3. Washington Heritage Trail

Forming a 136-mile loop through the Eastern Panhandle, the Washington Heritage Trail captures the area’s natural and cultural history that includes 18th century towns, 19th century industrial sites, and loads of scenic beauty.

The area boasts numerous connections to first U.S. president George Washington, from the warm mineral waters of what is now known as Berkeley Springs State Park, where the young surveyor once frequented, to the stately visage of Happy Retreat, the family home of George’s younger brother Charles, the founder of Charles Town.

Industrial contributions to the trail include the Martinsburg Roundhouse Center, which once serviced the B&O Railroad and is the only remaining roundhouse of its kind; and the 75-foot James Rumsey Monument overlooking the Potomac River—a nod to the pioneer of the steamboat.

The trail offers scenic views like Jefferson Rock at Harpers Ferry, named after President Thomas Jefferson, who once stood on the rock and marveled at the beauty of the Potomac and Shenandoah rivers below.

4. United States Civil Rights Trail

The United States Civil Rights Trail links 130 landmarks throughout 12 southern states, from the former Sumner Elementary School in Topeka, Kansas that made history in the Supreme Court decision Brown v. Board of Education to the Lincoln Memorial in Washington D.C., where Dr. Martin Luther King  Jr. delivered his famous  “I Have a Dream” speech. Three Civil Rights sites have been established in West Virginia:

The Elizabeth Harden Gilmore House in Charleston memorializes the civil rights leader who led efforts to integrate schools, housing and public accommodations in West Virginia. Gilmore’s accomplishments include securing the admission of African-American Girl Scouts into the previously segregated Camp Anne Bailey. Her department store sit-in lasted over a year and resulted in the integration of lunch counters in Charleston. The house is not yet open to the public, but efforts are underway to restore it to preserve Gilmore’s legacy.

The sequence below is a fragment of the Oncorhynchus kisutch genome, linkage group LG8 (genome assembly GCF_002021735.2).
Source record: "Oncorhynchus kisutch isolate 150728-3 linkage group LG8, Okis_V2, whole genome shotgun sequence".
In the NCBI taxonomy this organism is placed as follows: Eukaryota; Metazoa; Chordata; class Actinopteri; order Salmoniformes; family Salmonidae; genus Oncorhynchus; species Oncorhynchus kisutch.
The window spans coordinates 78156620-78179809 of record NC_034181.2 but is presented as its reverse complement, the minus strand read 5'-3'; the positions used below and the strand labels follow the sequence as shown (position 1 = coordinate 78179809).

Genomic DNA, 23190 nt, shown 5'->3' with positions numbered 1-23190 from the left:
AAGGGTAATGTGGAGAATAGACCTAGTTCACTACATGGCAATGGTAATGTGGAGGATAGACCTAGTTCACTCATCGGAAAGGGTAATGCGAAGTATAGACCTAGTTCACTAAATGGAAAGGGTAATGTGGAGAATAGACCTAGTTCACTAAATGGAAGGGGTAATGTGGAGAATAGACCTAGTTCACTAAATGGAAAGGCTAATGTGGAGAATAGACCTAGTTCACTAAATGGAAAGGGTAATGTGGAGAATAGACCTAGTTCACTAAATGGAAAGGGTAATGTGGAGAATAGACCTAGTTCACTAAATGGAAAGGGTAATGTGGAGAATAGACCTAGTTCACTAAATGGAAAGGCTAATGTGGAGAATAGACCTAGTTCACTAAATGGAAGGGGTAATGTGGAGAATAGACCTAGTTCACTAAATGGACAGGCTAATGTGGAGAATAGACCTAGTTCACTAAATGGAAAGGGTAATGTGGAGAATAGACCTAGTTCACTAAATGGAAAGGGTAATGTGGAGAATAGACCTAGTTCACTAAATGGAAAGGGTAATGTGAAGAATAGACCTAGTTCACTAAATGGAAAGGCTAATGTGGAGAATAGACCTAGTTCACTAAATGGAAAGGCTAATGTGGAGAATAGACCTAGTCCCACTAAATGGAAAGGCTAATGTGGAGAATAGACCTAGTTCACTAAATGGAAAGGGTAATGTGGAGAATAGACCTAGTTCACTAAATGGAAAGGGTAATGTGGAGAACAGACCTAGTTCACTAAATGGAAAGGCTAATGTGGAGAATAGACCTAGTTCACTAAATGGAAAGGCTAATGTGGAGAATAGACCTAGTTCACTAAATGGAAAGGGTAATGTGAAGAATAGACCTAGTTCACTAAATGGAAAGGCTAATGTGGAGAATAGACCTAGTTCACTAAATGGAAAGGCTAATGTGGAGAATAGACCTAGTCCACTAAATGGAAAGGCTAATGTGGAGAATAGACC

The Memphis Tennessee Garrison Home in Huntington memorializes the teacher and activist who dedicated her life to improving the lives of African-Americans in West Virginia. She educated miners in the camps of the southern coal fields and was the first female president of the West Virginia State Teachers Association. She also helped organize a new NAACP branch in McDowell County before retiring to her new home in Huntington. Her home is in the process of being converted into a civil rights museum.

Harpers Ferry was the setting for several critical events that contributed to the civil rights movement. It was here where famed abolitionist John Brown captured the arsenal in 1859. Forces led by then-Col. Robert E. Lee put an end to Brown’s plans, but it’s said by many historians that this was the spark that ignited the Civil War. The fort and other sites are preserved in Harpers Ferry National Historical Park. The iconic overlook of Harpers Ferry where it sits at the confluence of the Potomac and Shenandoah rivers can be viewed from Maryland Heights—site of the first battle between Union and Confederate troops.

Which history trail will you be exploring?

This post was last updated on May 29, 2018